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Nutraceuticals head for a high

With promising GDP growth targets and rising purchasing power, the so-called luxury food products market is heading for an upswing, say industry officials. Combining luxury, nutrition and wellness, the “nutraceutical market” — in which nutrition meets medicine — is fervently preparing for dizzy growth.

business Updated: Aug 21, 2011 21:43 IST
Himani Chandna Gurtoo

With promising GDP growth targets and rising purchasing power, the so-called luxury food products market is heading for an upswing, say industry officials. Combining luxury, nutrition and wellness, the “nutraceutical market” — in which nutrition meets medicine — is fervently preparing for dizzy growth.

Moreover, food companies, which are already under intense competitive pressure in the traditional food segment, have now started looking at the nutraceutical segment for help.

Indian market is growing at more than twice the global growth rate of 7%. Last year, it notched up revenues of more than $1 billion. “The segment is promising, with consumption of such supplements directly proportional to the growth of the economy. It should grow over 20-30% yearly,” said Muralidharan Nair, Partner, Ernst & Young, a consultancy firm. Though India has less than 1% share of around R44 billion among the entire global market (R5, 148 billion), the segment is offering significant growth opportunities and wider profit margins to lure local investors.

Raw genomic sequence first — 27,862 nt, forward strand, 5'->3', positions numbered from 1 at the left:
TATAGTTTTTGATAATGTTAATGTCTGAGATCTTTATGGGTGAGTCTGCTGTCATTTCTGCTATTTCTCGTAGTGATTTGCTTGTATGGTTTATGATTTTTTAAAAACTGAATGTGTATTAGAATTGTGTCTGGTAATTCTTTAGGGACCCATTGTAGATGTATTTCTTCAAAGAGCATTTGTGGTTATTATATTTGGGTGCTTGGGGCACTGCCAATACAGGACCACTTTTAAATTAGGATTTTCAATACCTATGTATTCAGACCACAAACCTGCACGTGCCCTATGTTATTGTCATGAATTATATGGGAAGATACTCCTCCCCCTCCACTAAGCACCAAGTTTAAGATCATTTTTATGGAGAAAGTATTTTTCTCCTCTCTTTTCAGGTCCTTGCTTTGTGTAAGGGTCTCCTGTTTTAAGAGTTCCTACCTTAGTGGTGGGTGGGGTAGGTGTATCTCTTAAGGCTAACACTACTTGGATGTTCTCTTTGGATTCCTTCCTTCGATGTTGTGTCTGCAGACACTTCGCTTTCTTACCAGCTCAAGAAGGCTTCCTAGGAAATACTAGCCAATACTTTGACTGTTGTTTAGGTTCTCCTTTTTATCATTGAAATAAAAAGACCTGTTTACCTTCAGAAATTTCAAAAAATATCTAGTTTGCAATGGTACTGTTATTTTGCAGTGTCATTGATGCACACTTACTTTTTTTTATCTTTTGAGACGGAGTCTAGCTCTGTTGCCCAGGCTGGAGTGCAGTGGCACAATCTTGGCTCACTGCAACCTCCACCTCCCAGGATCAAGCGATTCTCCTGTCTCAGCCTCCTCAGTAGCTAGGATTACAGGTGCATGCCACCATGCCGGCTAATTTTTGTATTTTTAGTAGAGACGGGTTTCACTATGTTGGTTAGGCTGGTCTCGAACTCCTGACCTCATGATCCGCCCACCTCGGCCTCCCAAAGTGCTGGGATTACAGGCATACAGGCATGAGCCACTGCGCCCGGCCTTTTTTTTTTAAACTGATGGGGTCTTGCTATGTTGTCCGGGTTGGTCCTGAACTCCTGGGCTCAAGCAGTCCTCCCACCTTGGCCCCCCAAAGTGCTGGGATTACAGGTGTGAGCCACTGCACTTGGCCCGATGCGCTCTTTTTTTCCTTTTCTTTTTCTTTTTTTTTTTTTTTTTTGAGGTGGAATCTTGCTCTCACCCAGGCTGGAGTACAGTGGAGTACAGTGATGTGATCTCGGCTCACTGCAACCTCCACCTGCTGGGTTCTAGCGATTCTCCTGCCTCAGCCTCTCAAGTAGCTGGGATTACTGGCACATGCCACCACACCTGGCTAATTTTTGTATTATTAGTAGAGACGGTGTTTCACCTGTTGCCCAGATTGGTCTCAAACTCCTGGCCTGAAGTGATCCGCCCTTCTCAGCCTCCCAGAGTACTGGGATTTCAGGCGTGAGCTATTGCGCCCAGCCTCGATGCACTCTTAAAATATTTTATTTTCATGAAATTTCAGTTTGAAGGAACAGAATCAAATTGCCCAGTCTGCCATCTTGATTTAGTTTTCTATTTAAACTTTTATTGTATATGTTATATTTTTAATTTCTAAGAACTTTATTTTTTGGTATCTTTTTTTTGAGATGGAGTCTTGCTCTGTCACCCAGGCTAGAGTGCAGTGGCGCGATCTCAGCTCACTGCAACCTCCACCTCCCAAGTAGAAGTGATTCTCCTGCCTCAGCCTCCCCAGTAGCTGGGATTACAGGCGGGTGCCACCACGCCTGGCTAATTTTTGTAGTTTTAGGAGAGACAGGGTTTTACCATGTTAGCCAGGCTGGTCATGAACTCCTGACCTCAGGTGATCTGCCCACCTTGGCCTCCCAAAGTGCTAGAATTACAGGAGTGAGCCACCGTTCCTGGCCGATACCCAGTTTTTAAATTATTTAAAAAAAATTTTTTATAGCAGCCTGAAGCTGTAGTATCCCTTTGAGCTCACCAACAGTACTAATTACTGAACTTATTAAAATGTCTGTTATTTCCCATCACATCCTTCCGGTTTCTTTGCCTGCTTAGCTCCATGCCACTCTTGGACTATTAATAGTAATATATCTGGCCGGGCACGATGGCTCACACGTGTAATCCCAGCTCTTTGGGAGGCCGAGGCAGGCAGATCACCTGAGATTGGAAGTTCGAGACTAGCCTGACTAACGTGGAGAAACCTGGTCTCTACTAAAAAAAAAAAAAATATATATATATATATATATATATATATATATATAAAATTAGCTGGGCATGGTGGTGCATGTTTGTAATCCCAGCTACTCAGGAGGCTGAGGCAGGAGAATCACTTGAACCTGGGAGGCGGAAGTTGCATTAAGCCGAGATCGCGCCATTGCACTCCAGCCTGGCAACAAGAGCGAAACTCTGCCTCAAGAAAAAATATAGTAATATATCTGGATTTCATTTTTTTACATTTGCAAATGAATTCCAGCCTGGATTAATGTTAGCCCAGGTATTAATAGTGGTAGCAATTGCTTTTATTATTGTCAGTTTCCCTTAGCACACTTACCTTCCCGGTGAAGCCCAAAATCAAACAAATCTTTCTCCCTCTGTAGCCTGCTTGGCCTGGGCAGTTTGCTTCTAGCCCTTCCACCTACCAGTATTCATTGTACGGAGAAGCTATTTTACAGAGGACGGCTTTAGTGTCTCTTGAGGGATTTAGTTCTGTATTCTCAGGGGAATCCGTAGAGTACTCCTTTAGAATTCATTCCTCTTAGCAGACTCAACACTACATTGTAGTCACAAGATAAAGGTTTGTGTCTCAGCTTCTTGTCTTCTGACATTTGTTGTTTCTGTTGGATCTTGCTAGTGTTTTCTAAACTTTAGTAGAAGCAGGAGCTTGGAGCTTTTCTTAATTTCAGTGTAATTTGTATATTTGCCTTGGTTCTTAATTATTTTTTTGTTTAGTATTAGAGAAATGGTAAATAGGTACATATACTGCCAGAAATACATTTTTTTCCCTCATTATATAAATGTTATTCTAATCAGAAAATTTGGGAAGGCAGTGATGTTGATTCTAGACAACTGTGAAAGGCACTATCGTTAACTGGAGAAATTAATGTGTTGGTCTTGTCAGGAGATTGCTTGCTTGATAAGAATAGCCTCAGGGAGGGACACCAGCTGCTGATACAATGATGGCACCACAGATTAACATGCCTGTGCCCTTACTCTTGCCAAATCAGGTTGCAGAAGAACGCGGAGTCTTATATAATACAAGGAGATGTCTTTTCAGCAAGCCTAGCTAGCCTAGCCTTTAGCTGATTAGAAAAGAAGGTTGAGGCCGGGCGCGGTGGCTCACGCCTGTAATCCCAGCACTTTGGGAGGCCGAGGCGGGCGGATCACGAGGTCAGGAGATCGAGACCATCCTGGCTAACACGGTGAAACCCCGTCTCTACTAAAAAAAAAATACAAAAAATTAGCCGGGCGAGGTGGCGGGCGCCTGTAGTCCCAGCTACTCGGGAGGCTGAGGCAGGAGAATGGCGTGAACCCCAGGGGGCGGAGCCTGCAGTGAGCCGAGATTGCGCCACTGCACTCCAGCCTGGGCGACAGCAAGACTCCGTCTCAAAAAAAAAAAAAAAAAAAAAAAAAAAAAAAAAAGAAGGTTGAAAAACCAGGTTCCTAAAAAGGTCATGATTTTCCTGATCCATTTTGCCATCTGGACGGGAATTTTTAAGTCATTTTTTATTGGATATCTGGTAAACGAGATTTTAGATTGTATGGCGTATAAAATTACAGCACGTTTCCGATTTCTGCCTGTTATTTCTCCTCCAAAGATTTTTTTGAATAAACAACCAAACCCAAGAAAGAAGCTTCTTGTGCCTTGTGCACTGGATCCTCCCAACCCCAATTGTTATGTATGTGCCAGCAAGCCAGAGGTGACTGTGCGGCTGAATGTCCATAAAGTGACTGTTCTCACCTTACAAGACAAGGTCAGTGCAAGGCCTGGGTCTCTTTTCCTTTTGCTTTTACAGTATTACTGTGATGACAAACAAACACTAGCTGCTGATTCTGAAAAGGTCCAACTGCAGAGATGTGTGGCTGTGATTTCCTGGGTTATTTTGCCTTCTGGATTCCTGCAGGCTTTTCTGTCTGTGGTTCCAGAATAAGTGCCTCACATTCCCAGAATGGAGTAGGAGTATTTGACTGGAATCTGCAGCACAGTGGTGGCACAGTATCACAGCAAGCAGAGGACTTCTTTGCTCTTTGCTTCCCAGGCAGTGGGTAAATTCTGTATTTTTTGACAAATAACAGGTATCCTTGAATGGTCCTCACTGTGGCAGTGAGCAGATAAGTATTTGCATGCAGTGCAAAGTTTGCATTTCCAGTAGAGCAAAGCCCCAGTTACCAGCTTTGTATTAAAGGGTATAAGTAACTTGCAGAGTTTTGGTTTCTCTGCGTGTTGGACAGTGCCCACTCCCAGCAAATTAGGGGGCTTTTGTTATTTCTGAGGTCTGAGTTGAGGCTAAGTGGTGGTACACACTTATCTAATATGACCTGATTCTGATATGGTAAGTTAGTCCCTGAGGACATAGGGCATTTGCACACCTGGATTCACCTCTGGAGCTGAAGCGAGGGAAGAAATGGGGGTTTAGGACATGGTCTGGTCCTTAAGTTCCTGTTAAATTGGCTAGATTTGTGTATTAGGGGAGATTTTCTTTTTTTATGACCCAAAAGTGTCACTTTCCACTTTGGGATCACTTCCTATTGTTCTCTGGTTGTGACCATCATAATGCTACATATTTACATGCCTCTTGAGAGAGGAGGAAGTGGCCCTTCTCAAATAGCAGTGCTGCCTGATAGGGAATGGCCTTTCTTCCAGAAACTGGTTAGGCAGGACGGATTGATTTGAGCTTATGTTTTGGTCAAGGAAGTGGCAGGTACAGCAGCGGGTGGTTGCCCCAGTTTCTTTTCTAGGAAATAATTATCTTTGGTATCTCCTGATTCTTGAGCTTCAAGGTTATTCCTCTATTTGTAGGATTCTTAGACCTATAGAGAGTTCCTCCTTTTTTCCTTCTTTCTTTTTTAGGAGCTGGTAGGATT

“Moreover, the entry of local firms is easy,” said Akkshay Mehta, managing director, Mission Vivacare, Mumbai-based firm. “By the year-end, we will be adding over 20 products. Also, we are setting a new facility to produce over 72 lakh units per day to match the demand.”

Dabur Chyawanprash, a R250-crore nutraceutical brand, has occupied over 5% share in the total sales of the company in the last few months. “It reflects the surging demand for such products. We are expanding the range of such items and in future we may plan to invest more,” said Praveen Jaipuriar, head-health supplements, Dabur.

However, the sector falls outside the purview of government pricing control. “Absence of pricing control adds attractiveness but then retail prices are not affordable because of undue margins, overheads and higher custom duty,” said Sandeep Jha, managing director, GenLife, another new entrant, which has recently introduced a range of products and plans to add over 100 products in 5 years time.